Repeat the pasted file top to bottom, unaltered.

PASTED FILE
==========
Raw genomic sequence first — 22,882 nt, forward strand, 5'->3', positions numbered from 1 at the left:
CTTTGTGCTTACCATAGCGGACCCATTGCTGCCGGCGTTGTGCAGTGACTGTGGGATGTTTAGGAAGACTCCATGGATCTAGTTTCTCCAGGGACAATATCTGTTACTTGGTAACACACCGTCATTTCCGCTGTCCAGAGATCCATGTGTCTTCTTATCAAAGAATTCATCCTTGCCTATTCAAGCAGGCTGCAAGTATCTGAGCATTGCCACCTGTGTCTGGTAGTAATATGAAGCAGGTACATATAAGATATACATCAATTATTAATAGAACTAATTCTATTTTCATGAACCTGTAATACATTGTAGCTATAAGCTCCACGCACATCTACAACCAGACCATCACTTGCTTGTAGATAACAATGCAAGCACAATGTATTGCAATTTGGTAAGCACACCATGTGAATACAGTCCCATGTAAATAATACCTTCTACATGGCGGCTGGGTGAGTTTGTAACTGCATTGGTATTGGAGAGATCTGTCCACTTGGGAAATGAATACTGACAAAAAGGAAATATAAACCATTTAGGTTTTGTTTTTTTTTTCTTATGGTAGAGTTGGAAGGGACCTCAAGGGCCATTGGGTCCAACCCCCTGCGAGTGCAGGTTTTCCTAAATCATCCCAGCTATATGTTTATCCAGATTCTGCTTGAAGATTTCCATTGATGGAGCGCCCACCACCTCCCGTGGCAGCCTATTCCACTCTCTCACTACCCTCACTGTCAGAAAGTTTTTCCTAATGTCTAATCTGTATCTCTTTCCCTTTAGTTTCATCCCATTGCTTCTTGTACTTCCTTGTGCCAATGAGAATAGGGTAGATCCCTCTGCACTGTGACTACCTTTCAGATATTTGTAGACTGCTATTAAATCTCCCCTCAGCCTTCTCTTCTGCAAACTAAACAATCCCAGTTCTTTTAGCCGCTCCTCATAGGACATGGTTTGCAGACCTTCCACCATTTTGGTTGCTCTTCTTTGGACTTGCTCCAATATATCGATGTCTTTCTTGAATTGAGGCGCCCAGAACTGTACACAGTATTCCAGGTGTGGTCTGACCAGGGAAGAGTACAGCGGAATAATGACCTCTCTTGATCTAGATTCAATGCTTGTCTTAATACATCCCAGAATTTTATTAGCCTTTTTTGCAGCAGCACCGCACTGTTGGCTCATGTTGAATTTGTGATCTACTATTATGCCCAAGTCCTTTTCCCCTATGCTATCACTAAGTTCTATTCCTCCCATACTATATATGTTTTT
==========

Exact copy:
Raw genomic sequence first — 22,882 nt, forward strand, 5'->3', positions numbered from 1 at the left:
CTTTGTGCTTACCATAGCGGACCCATTGCTGCCGGCGTTGTGCAGTGACTGTGGGATGTTTAGGAAGACTCCATGGATCTAGTTTCTCCAGGGACAATATCTGTTACTTGGTAACACACCGTCATTTCCGCTGTCCAGAGATCCATGTGTCTTCTTATCAAAGAATTCATCCTTGCCTATTCAAGCAGGCTGCAAGTATCTGAGCATTGCCACCTGTGTCTGGTAGTAATATGAAGCAGGTACATATAAGATATACATCAATTATTAATAGAACTAATTCTATTTTCATGAACCTGTAATACATTGTAGCTATAAGCTCCACGCACATCTACAACCAGACCATCACTTGCTTGTAGATAACAATGCAAGCACAATGTATTGCAATTTGGTAAGCACACCATGTGAATACAGTCCCATGTAAATAATACCTTCTACATGGCGGCTGGGTGAGTTTGTAACTGCATTGGTATTGGAGAGATCTGTCCACTTGGGAAATGAATACTGACAAAAAGGAAATATAAACCATTTAGGTTTTGTTTTTTTTTTCTTATGGTAGAGTTGGAAGGGACCTCAAGGGCCATTGGGTCCAACCCCCTGCGAGTGCAGGTTTTCCTAAATCATCCCAGCTATATGTTTATCCAGATTCTGCTTGAAGATTTCCATTGATGGAGCGCCCACCACCTCCCGTGGCAGCCTATTCCACTCTCTCACTACCCTCACTGTCAGAAAGTTTTTCCTAATGTCTAATCTGTATCTCTTTCCCTTTAGTTTCATCCCATTGCTTCTTGTACTTCCTTGTGCCAATGAGAATAGGGTAGATCCCTCTGCACTGTGACTACCTTTCAGATATTTGTAGACTGCTATTAAATCTCCCCTCAGCCTTCTCTTCTGCAAACTAAACAATCCCAGTTCTTTTAGCCGCTCCTCATAGGACATGGTTTGCAGACCTTCCACCATTTTGGTTGCTCTTCTTTGGACTTGCTCCAATATATCGATGTCTTTCTTGAATTGAGGCGCCCAGAACTGTACACAGTATTCCAGGTGTGGTCTGACCAGGGAAGAGTACAGCGGAATAATGACCTCTCTTGATCTAGATTCAATGCTTGTCTTAATACATCCCAGAATTTTATTAGCCTTTTTTGCAGCAGCACCGCACTGTTGGCTCATGTTGAATTTGTGATCTACTATTATGCCCAAGTCCTTTTCCCCTATGCTATCACTAAGTTCTATTCCTCCCATACTATATATGTTTTT